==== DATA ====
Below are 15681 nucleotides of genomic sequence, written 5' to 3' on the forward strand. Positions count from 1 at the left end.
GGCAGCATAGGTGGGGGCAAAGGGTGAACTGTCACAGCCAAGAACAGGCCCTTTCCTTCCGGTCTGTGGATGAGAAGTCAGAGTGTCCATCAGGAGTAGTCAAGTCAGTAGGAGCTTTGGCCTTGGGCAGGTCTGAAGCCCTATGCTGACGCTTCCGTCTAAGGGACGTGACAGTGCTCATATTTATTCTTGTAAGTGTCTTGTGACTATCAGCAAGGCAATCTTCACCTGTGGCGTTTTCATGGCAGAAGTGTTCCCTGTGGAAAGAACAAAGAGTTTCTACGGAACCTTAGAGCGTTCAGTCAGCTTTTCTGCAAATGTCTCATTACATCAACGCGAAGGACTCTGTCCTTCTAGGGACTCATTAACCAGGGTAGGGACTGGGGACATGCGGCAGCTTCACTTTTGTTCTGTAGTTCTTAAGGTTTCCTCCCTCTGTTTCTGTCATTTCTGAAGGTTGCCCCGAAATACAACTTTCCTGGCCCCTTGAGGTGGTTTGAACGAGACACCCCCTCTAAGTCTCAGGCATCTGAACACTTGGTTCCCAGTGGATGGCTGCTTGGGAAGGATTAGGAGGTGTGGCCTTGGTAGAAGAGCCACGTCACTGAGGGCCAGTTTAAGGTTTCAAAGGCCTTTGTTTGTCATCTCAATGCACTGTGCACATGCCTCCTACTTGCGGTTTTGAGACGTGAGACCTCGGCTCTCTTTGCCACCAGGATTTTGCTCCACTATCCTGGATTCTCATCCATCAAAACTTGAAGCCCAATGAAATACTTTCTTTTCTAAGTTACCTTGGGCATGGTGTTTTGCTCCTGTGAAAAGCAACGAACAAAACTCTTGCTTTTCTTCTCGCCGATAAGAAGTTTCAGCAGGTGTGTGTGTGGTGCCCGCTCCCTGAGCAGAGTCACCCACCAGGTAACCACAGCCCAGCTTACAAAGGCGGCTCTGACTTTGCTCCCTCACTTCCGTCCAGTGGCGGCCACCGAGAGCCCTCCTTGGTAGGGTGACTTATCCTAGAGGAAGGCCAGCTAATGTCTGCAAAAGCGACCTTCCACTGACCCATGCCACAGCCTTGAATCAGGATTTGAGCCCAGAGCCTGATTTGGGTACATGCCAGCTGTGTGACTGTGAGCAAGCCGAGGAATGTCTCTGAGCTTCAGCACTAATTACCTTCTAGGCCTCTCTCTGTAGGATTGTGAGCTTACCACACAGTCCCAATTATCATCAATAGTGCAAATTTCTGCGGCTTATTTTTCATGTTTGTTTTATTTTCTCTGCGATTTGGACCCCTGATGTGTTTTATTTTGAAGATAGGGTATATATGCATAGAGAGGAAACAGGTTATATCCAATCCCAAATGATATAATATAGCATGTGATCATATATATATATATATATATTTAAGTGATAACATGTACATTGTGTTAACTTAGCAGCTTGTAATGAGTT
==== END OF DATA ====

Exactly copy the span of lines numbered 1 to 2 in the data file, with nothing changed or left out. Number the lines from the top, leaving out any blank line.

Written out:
Below are 15681 nucleotides of genomic sequence, written 5' to 3' on the forward strand. Positions count from 1 at the left end.
GGCAGCATAGGTGGGGGCAAAGGGTGAACTGTCACAGCCAAGAACAGGCCCTTTCCTTCCGGTCTGTGGATGAGAAGTCAGAGTGTCCATCAGGAGTAGTCAAGTCAGTAGGAGCTTTGGCCTTGGGCAGGTCTGAAGCCCTATGCTGACGCTTCCGTCTAAGGGACGTGACAGTGCTCATATTTATTCTTGTAAGTGTCTTGTGACTATCAGCAAGGCAATCTTCACCTGTGGCGTTTTCATGGCAGAAGTGTTCCCTGTGGAAAGAACAAAGAGTTTCTACGGAACCTTAGAGCGTTCAGTCAGCTTTTCTGCAAATGTCTCATTACATCAACGCGAAGGACTCTGTCCTTCTAGGGACTCATTAACCAGGGTAGGGACTGGGGACATGCGGCAGCTTCACTTTTGTTCTGTAGTTCTTAAGGTTTCCTCCCTCTGTTTCTGTCATTTCTGAAGGTTGCCCCGAAATACAACTTTCCTGGCCCCTTGAGGTGGTTTGAACGAGACACCCCCTCTAAGTCTCAGGCATCTGAACACTTGGTTCCCAGTGGATGGCTGCTTGGGAAGGATTAGGAGGTGTGGCCTTGGTAGAAGAGCCACGTCACTGAGGGCCAGTTTAAGGTTTCAAAGGCCTTTGTTTGTCATCTCAATGCACTGTGCACATGCCTCCTACTTGCGGTTTTGAGACGTGAGACCTCGGCTCTCTTTGCCACCAGGATTTTGCTCCACTATCCTGGATTCTCATCCATCAAAACTTGAAGCCCAATGAAATACTTTCTTTTCTAAGTTACCTTGGGCATGGTGTTTTGCTCCTGTGAAAAGCAACGAACAAAACTCTTGCTTTTCTTCTCGCCGATAAGAAGTTTCAGCAGGTGTGTGTGTGGTGCCCGCTCCCTGAGCAGAGTCACCCACCAGGTAACCACAGCCCAGCTTACAAAGGCGGCTCTGACTTTGCTCCCTCACTTCCGTCCAGTGGCGGCCACCGAGAGCCCTCCTTGGTAGGGTGACTTATCCTAGAGGAAGGCCAGCTAATGTCTGCAAAAGCGACCTTCCACTGACCCATGCCACAGCCTTGAATCAGGATTTGAGCCCAGAGCCTGATTTGGGTACATGCCAGCTGTGTGACTGTGAGCAAGCCGAGGAATGTCTCTGAGCTTCAGCACTAATTACCTTCTAGGCCTCTCTCTGTAGGATTGTGAGCTTACCACACAGTCCCAATTATCATCAATAGTGCAAATTTCTGCGGCTTATTTTTCATGTTTGTTTTATTTTCTCTGCGATTTGGACCCCTGATGTGTTTTATTTTGAAGATAGGGTATATATGCATAGAGAGGAAACAGGTTATATCCAATCCCAAATGATATAATATAGCATGTGATCATATATATATATATATATATTTAAGTGATAACATGTACATTGTGTTAACTTAGCAGCTTGTAATGAGTT